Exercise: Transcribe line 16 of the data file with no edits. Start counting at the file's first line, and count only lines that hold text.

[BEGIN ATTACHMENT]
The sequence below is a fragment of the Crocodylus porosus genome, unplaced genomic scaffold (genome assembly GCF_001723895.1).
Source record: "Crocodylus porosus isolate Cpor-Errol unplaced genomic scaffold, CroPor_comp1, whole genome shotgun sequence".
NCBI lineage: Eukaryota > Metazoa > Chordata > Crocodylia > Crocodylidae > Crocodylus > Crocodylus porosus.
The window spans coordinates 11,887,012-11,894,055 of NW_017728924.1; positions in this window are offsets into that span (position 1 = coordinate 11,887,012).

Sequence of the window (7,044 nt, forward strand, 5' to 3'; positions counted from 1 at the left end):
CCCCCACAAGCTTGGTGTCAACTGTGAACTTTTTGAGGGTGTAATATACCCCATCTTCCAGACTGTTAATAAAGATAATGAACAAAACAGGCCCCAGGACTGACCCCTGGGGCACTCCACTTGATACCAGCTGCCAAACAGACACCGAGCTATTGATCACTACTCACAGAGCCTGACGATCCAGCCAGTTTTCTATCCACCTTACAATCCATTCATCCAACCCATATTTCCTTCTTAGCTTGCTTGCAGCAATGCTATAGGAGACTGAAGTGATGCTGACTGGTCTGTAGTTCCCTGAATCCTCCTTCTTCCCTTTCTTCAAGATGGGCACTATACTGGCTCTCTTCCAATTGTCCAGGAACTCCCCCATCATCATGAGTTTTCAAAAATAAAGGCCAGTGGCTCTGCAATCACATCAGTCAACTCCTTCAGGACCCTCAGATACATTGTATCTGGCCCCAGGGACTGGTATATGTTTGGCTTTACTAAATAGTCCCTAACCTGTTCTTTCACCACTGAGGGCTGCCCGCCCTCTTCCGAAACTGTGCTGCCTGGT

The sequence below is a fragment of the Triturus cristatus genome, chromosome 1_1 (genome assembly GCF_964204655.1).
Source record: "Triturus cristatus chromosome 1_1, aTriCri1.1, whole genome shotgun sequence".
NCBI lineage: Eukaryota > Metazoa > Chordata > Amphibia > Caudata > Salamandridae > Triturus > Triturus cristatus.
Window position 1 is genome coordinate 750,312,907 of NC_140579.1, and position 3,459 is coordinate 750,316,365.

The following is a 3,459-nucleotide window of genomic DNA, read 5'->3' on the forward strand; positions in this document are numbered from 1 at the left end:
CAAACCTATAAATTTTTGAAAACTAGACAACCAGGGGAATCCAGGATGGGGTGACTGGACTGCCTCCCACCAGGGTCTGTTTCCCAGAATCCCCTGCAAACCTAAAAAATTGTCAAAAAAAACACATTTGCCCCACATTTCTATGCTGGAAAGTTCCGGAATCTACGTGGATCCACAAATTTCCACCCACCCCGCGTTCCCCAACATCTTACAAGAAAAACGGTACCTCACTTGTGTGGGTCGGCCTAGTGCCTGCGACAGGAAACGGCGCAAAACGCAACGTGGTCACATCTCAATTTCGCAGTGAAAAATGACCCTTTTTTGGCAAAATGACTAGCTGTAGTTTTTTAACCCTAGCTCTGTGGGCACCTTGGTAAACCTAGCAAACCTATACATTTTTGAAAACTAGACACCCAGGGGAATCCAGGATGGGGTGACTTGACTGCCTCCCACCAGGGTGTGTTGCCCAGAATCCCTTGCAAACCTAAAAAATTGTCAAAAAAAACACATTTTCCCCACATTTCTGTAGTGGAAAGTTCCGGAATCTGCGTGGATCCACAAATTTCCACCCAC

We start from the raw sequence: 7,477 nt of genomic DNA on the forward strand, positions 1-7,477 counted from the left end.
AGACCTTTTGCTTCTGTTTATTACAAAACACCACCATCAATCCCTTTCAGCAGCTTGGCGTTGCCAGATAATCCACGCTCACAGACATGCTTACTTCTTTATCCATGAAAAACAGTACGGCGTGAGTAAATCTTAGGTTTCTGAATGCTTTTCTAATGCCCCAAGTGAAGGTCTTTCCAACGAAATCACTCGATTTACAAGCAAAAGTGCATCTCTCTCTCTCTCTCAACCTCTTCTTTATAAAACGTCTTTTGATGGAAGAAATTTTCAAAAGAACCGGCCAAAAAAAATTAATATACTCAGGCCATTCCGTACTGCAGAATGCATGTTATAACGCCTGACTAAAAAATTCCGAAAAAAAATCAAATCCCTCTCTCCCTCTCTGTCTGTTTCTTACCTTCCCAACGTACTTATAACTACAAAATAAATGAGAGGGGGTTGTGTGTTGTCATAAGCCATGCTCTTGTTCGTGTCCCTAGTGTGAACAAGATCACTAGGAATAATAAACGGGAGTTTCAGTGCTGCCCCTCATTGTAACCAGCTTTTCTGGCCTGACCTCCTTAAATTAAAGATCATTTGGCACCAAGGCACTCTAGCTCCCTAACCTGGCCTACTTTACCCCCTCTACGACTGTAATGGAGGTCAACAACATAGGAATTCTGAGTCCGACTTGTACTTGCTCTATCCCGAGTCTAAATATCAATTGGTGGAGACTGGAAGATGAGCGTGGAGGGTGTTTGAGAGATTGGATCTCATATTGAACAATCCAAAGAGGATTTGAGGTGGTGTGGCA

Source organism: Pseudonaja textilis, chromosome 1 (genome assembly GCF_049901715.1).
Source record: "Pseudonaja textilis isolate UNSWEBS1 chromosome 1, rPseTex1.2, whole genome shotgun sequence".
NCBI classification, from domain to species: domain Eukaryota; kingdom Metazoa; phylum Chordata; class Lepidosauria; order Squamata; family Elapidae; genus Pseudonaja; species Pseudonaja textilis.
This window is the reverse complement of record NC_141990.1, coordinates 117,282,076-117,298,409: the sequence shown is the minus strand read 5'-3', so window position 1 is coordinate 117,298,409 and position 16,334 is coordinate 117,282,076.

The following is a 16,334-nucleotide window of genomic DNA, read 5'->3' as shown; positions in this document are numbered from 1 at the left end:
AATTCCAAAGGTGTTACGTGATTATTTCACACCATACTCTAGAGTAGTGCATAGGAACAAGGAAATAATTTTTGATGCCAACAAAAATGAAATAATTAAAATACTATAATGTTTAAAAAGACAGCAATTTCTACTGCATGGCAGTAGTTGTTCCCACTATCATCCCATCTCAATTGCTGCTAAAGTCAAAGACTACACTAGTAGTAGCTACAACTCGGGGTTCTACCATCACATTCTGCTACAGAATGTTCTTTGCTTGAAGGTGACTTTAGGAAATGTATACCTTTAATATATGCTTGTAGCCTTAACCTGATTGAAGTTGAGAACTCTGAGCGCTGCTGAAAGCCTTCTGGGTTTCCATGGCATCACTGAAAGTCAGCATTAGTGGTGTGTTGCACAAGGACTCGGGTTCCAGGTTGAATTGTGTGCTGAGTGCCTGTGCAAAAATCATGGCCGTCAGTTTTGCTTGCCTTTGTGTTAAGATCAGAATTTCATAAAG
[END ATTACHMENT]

Source record: "Pseudonaja textilis isolate UNSWEBS1 chromosome 1, rPseTex1.2, whole genome shotgun sequence".